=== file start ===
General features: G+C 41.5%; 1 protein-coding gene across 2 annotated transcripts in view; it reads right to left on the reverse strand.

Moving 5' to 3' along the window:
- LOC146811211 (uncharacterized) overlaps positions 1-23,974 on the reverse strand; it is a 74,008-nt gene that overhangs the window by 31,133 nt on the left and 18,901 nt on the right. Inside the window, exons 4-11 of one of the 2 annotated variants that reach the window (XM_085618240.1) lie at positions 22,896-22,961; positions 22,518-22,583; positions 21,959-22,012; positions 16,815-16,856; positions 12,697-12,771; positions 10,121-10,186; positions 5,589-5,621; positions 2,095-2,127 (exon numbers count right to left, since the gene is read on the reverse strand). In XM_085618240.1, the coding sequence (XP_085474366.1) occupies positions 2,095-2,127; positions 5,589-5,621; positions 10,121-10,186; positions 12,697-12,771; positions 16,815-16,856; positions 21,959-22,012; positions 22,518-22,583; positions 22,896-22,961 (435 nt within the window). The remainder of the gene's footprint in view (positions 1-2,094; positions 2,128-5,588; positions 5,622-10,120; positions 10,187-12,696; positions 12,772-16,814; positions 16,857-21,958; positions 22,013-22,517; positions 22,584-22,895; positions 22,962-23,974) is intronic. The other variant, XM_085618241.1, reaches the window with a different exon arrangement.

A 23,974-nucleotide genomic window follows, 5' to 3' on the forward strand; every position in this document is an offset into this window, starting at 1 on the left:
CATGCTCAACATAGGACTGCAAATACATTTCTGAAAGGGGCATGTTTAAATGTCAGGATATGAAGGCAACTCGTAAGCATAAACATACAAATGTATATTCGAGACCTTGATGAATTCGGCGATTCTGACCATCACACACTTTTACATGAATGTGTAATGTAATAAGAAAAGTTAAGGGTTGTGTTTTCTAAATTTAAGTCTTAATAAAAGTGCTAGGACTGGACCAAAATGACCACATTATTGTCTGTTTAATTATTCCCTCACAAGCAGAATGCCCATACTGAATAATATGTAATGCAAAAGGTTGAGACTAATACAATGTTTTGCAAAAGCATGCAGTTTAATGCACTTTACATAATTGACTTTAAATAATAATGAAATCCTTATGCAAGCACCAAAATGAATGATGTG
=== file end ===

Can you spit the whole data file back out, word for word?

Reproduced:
General features: G+C 41.5%; 1 protein-coding gene across 2 annotated transcripts in view; it reads right to left on the reverse strand.

Moving 5' to 3' along the window:
- LOC146811211 (uncharacterized) overlaps positions 1-23,974 on the reverse strand; it is a 74,008-nt gene that overhangs the window by 31,133 nt on the left and 18,901 nt on the right. Inside the window, exons 4-11 of one of the 2 annotated variants that reach the window (XM_085618240.1) lie at positions 22,896-22,961; positions 22,518-22,583; positions 21,959-22,012; positions 16,815-16,856; positions 12,697-12,771; positions 10,121-10,186; positions 5,589-5,621; positions 2,095-2,127 (exon numbers count right to left, since the gene is read on the reverse strand). In XM_085618240.1, the coding sequence (XP_085474366.1) occupies positions 2,095-2,127; positions 5,589-5,621; positions 10,121-10,186; positions 12,697-12,771; positions 16,815-16,856; positions 21,959-22,012; positions 22,518-22,583; positions 22,896-22,961 (435 nt within the window). The remainder of the gene's footprint in view (positions 1-2,094; positions 2,128-5,588; positions 5,622-10,120; positions 10,187-12,696; positions 12,772-16,814; positions 16,857-21,958; positions 22,013-22,517; positions 22,584-22,895; positions 22,962-23,974) is intronic. The other variant, XM_085618241.1, reaches the window with a different exon arrangement.

A 23,974-nucleotide genomic window follows, 5' to 3' on the forward strand; every position in this document is an offset into this window, starting at 1 on the left:
CATGCTCAACATAGGACTGCAAATACATTTCTGAAAGGGGCATGTTTAAATGTCAGGATATGAAGGCAACTCGTAAGCATAAACATACAAATGTATATTCGAGACCTTGATGAATTCGGCGATTCTGACCATCACACACTTTTACATGAATGTGTAATGTAATAAGAAAAGTTAAGGGTTGTGTTTTCTAAATTTAAGTCTTAATAAAAGTGCTAGGACTGGACCAAAATGACCACATTATTGTCTGTTTAATTATTCCCTCACAAGCAGAATGCCCATACTGAATAATATGTAATGCAAAAGGTTGAGACTAATACAATGTTTTGCAAAAGCATGCAGTTTAATGCACTTTACATAATTGACTTTAAATAATAATGAAATCCTTATGCAAGCACCAAAATGAATGATGTG